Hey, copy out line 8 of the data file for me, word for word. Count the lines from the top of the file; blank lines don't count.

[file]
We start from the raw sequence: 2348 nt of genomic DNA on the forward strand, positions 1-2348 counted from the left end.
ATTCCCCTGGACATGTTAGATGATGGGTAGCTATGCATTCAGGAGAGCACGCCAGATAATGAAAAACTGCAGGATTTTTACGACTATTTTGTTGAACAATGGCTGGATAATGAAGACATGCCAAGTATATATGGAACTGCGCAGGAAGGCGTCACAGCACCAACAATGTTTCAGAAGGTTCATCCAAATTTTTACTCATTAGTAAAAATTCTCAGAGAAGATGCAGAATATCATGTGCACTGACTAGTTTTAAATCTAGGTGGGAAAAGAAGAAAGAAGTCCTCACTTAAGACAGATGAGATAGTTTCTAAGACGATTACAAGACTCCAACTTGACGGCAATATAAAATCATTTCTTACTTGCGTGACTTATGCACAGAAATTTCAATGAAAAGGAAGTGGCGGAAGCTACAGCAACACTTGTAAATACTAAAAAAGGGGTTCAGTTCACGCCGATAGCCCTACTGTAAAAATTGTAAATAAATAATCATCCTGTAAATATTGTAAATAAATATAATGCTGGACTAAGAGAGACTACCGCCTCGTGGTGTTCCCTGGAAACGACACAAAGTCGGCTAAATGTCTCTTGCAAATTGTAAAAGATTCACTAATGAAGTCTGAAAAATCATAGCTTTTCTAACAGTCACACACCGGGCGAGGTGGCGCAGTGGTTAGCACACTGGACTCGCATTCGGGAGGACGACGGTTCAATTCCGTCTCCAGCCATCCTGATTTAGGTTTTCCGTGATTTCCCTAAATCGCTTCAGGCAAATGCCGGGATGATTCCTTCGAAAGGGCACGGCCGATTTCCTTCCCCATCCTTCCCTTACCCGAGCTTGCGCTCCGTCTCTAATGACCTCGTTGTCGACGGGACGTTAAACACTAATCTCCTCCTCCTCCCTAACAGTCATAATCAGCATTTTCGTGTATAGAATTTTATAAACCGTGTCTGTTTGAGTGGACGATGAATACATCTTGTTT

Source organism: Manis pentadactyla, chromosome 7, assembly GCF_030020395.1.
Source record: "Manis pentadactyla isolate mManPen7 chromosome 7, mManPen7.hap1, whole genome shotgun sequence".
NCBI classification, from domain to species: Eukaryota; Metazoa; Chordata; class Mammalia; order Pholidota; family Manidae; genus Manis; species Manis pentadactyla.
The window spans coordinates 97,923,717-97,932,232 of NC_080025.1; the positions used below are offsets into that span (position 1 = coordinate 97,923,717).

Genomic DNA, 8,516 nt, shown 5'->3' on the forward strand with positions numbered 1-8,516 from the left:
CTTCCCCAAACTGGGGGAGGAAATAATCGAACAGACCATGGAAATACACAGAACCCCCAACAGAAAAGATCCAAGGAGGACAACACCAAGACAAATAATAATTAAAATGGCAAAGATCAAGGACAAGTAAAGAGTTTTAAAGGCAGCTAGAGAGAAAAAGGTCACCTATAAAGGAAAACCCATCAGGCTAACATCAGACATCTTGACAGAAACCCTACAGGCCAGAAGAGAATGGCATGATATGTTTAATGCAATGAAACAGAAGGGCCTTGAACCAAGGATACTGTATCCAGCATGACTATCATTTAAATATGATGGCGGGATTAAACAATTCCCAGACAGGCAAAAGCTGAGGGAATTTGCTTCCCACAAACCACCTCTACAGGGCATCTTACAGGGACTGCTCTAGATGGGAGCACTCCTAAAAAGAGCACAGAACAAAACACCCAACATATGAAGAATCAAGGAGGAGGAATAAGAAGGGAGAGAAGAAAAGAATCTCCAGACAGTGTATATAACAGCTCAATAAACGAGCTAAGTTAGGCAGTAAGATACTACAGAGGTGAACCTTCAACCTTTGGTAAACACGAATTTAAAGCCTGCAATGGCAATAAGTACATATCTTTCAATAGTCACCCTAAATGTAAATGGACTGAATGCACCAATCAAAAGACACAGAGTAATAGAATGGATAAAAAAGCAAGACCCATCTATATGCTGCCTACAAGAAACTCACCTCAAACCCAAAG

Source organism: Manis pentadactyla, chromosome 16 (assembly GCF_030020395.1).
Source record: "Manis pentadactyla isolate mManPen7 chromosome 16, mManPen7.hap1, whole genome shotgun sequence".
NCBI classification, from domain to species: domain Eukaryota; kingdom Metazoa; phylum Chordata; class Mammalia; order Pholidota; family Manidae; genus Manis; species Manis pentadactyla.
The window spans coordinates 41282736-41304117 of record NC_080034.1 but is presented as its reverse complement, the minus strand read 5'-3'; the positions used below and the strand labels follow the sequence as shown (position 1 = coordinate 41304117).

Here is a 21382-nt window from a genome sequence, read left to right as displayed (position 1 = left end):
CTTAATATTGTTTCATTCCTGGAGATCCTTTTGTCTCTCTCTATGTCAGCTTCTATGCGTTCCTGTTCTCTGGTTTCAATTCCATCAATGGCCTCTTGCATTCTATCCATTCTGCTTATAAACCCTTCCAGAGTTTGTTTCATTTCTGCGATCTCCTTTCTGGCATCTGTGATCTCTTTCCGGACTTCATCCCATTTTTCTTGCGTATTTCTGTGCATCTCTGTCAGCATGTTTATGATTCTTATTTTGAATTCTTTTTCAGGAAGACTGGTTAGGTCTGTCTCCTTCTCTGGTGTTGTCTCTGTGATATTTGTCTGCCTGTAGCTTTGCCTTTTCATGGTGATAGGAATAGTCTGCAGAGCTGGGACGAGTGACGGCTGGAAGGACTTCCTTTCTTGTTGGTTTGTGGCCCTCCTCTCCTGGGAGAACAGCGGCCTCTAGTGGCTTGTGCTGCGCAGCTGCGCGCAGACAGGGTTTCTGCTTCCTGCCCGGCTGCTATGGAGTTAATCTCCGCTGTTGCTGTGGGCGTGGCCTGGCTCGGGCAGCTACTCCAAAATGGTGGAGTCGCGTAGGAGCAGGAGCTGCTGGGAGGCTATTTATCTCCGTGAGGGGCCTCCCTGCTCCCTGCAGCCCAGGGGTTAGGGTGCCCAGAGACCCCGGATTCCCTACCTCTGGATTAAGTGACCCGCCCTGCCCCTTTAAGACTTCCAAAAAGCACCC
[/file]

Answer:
CTTCCCCAAACTGGGGGAGGAAATAATCGAACAGACCATGGAAATACACAGAACCCCCAACAGAAAAGATCCAAGGAGGACAACACCAAGACAAATAATAATTAAAATGGCAAAGATCAAGGACAAGTAAAGAGTTTTAAAGGCAGCTAGAGAGAAAAAGGTCACCTATAAAGGAAAACCCATCAGGCTAACATCAGACATCTTGACAGAAACCCTACAGGCCAGAAGAGAATGGCATGATATGTTTAATGCAATGAAACAGAAGGGCCTTGAACCAAGGATACTGTATCCAGCATGACTATCATTTAAATATGATGGCGGGATTAAACAATTCCCAGACAGGCAAAAGCTGAGGGAATTTGCTTCCCACAAACCACCTCTACAGGGCATCTTACAGGGACTGCTCTAGATGGGAGCACTCCTAAAAAGAGCACAGAACAAAACACCCAACATATGAAGAATCAAGGAGGAGGAATAAGAAGGGAGAGAAGAAAAGAATCTCCAGACAGTGTATATAACAGCTCAATAAACGAGCTAAGTTAGGCAGTAAGATACTACAGAGGTGAACCTTCAACCTTTGGTAAACACGAATTTAAAGCCTGCAATGGCAATAAGTACATATCTTTCAATAGTCACCCTAAATGTAAATGGACTGAATGCACCAATCAAAAGACACAGAGTAATAGAATGGATAAAAAAGCAAGACCCATCTATATGCTGCCTACAAGAAACTCACCTCAAACCCAAAG